China 1992 5 x 1 oz Gold Invention and Discoveries
About the China 1992 5 x 1 oz Gold Invention and Discoveries Proof Set
In 1992 the first Inventions and Discoveries of Ancient China series was issued by the People's Bank of China. The series includes thirty coins, of which seven are gold, eighteen are silver, and five are platinum. Pictured above are the five 1 oz 100 yuan gold coins from the series. Each of the five coins is certified to be of proof quality and to have a purity of 99.9%. They measure 32mm in diameter, have mintages of 1,000 pieces each, and were struck at the Shenyang mint.
The series celebrates five inventions, discoveries, and archeological finds from ancient China: the seismograph, invented in the 2nd Century AD by Zhang Heng (78-139 AD) - a famous Han Dynasty polymath; the kite, invented in the 4th Century BC and attributed to the philosopher Mozi (470-391 BC); navigation and shipbuilding in the 2nd Century AD; the invention of the compass in the 4th Century BC; and Bronze Age art dating from around the 16th Century BC.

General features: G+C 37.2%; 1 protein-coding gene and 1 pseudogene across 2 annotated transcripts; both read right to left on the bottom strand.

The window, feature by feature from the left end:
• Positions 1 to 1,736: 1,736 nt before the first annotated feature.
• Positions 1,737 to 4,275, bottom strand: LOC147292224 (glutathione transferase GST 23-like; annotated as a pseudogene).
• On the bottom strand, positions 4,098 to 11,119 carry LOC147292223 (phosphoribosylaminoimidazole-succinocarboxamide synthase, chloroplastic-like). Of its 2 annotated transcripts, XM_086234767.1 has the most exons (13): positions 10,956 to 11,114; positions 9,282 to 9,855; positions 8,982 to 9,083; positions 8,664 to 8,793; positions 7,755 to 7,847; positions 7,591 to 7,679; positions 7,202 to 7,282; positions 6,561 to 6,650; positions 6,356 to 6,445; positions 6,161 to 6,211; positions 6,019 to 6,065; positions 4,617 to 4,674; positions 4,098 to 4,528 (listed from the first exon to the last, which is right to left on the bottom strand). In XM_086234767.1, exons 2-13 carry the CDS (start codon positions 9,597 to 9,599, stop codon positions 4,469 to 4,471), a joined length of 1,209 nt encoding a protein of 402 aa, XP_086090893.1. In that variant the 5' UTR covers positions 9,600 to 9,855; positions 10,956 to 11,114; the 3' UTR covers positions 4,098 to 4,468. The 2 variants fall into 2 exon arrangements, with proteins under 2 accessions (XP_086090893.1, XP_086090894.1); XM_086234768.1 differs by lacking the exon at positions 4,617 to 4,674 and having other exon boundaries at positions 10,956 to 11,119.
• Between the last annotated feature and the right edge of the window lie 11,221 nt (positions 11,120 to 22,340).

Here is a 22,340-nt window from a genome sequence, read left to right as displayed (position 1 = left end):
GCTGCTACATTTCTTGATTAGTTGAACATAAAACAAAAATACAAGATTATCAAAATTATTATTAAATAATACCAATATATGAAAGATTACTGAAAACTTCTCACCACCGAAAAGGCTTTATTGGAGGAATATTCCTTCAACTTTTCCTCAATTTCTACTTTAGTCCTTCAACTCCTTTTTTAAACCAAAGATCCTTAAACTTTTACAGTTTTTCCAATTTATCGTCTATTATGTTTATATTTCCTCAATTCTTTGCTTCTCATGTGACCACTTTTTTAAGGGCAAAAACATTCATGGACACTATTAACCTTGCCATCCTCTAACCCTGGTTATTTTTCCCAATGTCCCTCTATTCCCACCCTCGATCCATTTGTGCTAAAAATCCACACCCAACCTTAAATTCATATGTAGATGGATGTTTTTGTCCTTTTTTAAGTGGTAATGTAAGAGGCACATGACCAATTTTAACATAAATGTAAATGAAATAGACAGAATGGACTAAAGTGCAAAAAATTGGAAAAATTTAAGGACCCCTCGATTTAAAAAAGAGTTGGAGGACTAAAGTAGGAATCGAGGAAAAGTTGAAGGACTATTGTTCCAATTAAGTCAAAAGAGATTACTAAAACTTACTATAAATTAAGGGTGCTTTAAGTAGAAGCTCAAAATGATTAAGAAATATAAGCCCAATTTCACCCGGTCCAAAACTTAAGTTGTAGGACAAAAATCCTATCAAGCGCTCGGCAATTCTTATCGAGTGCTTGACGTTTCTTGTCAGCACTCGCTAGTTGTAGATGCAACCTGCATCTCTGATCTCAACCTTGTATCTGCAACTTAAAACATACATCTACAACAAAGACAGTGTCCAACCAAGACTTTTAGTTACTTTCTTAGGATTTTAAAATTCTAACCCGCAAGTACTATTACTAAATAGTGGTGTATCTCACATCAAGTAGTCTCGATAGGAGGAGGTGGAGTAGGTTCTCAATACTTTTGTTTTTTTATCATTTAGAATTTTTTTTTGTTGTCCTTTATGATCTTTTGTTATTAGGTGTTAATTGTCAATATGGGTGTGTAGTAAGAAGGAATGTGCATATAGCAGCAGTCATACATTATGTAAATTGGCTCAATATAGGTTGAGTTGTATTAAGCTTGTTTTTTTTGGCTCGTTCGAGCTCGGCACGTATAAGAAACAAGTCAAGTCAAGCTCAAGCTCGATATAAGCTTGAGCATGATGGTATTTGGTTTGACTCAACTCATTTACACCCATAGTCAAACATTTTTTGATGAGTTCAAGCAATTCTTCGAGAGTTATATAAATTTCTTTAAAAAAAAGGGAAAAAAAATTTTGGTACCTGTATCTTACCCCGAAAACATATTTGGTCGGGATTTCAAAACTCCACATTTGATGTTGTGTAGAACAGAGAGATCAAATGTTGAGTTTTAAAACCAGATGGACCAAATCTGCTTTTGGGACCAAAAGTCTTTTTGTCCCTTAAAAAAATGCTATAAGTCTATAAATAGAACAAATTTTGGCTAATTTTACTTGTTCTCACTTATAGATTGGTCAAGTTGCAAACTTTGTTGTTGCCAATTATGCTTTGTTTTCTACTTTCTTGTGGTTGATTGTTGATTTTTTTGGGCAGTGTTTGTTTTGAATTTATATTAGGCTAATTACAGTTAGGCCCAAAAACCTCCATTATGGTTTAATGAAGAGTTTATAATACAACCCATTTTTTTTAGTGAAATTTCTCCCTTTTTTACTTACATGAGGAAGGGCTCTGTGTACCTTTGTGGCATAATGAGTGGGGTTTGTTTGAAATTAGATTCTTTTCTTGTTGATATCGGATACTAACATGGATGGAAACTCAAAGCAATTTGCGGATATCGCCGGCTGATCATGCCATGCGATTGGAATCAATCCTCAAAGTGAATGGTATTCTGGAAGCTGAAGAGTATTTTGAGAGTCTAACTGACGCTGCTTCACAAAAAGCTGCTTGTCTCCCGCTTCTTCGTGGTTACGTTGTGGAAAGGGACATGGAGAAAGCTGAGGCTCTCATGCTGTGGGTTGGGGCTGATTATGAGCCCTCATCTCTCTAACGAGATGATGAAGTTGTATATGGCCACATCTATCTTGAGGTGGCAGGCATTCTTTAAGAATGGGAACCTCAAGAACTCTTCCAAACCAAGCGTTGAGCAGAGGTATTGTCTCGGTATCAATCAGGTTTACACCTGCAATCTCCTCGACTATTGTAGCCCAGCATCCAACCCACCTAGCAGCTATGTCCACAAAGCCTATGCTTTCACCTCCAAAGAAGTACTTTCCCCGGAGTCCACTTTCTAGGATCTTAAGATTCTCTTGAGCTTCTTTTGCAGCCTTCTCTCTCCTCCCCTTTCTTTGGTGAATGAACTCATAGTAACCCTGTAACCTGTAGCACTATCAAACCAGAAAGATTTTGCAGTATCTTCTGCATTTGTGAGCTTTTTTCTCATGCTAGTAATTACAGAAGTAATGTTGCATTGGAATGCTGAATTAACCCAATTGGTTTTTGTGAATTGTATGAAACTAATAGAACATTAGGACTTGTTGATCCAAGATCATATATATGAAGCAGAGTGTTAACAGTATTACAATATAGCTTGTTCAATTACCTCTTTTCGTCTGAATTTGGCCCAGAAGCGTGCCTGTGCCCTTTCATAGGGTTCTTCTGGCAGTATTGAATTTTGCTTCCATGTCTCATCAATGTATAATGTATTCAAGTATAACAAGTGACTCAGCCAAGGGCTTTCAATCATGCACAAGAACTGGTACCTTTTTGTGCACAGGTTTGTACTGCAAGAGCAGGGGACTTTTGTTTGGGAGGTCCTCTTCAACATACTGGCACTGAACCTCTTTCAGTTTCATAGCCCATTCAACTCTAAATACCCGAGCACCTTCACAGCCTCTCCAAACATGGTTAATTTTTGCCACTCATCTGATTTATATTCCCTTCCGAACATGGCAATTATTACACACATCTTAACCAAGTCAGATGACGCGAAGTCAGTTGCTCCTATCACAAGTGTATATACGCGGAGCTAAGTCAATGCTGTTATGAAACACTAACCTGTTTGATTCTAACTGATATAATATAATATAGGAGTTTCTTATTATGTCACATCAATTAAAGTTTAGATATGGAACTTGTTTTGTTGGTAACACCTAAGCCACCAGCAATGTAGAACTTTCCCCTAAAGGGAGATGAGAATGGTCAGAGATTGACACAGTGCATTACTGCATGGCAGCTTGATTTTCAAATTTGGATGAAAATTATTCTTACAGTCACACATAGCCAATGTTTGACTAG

Featured on the reverse faces of the coins are depictions of the five discoveries mentioned above with inscriptions in Chinese characters giving the name of the discovery and its approximate dates. The denomination of the coins, 100 yuan, also appears on the reverse faces.
The design featured on the obverse face is an image of the Great Wall. The Great Wall was initially built during the Qin Dynasty (221-206 BC) and following extensive upgrading, rebuilding, and modifying, especially at the time of the Ming Dynasty (1368-1644), became an impressive and internationally recognised symbol of Chinese power and achievements. Its primary purpose was to provide a line of defence against the tribes to the north of the Chinese empire and also to control trade. Above the image of the Great Wall is the inscription in Chinese: “The People's Republic of China”. Below the image is the year of production, 1992.